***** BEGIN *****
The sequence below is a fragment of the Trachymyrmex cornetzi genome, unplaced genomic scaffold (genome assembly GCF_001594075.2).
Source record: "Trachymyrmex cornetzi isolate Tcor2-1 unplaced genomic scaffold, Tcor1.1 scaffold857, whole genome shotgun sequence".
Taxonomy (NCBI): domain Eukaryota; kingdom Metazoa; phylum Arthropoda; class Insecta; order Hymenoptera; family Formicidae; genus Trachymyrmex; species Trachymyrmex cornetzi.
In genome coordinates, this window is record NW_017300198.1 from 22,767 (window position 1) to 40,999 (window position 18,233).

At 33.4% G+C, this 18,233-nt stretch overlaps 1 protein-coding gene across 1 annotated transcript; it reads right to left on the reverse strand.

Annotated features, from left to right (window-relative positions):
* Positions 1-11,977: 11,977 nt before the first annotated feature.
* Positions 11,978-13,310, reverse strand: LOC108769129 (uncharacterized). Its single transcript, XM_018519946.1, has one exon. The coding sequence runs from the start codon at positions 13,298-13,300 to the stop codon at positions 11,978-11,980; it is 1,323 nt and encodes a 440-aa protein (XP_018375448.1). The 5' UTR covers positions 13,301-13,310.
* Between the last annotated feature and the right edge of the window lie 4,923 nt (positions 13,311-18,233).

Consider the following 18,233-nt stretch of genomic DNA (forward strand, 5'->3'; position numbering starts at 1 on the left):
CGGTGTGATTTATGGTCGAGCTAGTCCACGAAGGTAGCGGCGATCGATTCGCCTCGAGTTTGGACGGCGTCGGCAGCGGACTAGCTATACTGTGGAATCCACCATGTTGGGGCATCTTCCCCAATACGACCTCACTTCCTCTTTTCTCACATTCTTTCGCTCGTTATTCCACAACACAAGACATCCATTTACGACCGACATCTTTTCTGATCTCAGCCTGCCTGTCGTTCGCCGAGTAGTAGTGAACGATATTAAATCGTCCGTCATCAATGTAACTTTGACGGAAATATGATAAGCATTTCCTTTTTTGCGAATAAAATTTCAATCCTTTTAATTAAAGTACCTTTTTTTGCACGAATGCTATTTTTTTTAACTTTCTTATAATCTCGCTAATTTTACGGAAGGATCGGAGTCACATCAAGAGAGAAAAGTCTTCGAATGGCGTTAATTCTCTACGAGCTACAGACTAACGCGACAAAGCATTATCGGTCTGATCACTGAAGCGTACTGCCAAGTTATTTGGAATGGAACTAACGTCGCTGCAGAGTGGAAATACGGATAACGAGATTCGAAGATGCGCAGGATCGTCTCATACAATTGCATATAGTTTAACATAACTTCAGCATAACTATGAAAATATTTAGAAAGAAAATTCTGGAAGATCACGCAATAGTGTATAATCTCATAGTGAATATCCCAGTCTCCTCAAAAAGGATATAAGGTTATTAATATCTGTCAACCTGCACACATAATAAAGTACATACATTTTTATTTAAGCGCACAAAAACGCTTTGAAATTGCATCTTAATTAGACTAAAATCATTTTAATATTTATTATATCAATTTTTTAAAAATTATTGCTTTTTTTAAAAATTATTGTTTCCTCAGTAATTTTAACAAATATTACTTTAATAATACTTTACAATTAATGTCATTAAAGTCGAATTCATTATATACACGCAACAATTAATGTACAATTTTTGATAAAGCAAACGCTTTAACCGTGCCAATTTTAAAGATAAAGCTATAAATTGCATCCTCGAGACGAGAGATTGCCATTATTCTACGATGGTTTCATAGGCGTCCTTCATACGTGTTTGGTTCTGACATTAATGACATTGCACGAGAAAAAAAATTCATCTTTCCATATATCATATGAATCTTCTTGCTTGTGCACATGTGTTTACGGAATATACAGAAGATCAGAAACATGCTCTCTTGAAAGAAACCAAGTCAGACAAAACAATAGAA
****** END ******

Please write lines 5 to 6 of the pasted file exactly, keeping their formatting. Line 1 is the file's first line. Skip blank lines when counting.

At 33.4% G+C, this 18,233-nt stretch overlaps 1 protein-coding gene across 1 annotated transcript; it reads right to left on the reverse strand.

Annotated features, from left to right (window-relative positions):